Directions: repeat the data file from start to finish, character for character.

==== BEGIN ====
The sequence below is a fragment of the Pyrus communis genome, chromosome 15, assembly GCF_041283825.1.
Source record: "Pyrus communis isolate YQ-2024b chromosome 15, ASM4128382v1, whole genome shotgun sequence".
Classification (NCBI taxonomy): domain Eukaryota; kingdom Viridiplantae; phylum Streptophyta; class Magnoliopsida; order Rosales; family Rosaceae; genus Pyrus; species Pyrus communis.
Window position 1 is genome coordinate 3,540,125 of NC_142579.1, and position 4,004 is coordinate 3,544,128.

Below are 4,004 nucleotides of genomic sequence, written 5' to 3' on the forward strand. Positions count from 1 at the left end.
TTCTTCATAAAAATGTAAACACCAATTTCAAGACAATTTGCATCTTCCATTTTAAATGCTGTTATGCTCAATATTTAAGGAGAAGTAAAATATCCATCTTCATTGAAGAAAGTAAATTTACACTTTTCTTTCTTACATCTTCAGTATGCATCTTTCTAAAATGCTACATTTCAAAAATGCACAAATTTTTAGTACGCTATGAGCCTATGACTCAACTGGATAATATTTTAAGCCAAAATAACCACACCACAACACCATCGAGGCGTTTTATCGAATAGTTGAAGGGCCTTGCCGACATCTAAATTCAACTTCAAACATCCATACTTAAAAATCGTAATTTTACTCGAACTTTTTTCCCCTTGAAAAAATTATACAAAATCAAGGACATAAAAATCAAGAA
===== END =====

The sequence below is a fragment of the Pyrus communis genome, chromosome 15, assembly GCF_041283825.1.
Source record: "Pyrus communis isolate YQ-2024b chromosome 15, ASM4128382v1, whole genome shotgun sequence".
Classification (NCBI taxonomy): domain Eukaryota; kingdom Viridiplantae; phylum Streptophyta; class Magnoliopsida; order Rosales; family Rosaceae; genus Pyrus; species Pyrus communis.
Window position 1 is genome coordinate 3,540,125 of NC_142579.1, and position 4,004 is coordinate 3,544,128.

Below are 4,004 nucleotides of genomic sequence, written 5' to 3' on the forward strand. Positions count from 1 at the left end.
TTCTTCATAAAAATGTAAACACCAATTTCAAGACAATTTGCATCTTCCATTTTAAATGCTGTTATGCTCAATATTTAAGGAGAAGTAAAATATCCATCTTCATTGAAGAAAGTAAATTTACACTTTTCTTTCTTACATCTTCAGTATGCATCTTTCTAAAATGCTACATTTCAAAAATGCACAAATTTTTAGTACGCTATGAGCCTATGACTCAACTGGATAATATTTTAAGCCAAAATAACCACACCACAACACCATCGAGGCGTTTTATCGAATAGTTGAAGGGCCTTGCCGACATCTAAATTCAACTTCAAACATCCATACTTAAAAATCGTAATTTTACTCGAACTTTTTTCCCCTTGAAAAAATTATACAAAATCAAGGACATAAAAATCAAGAA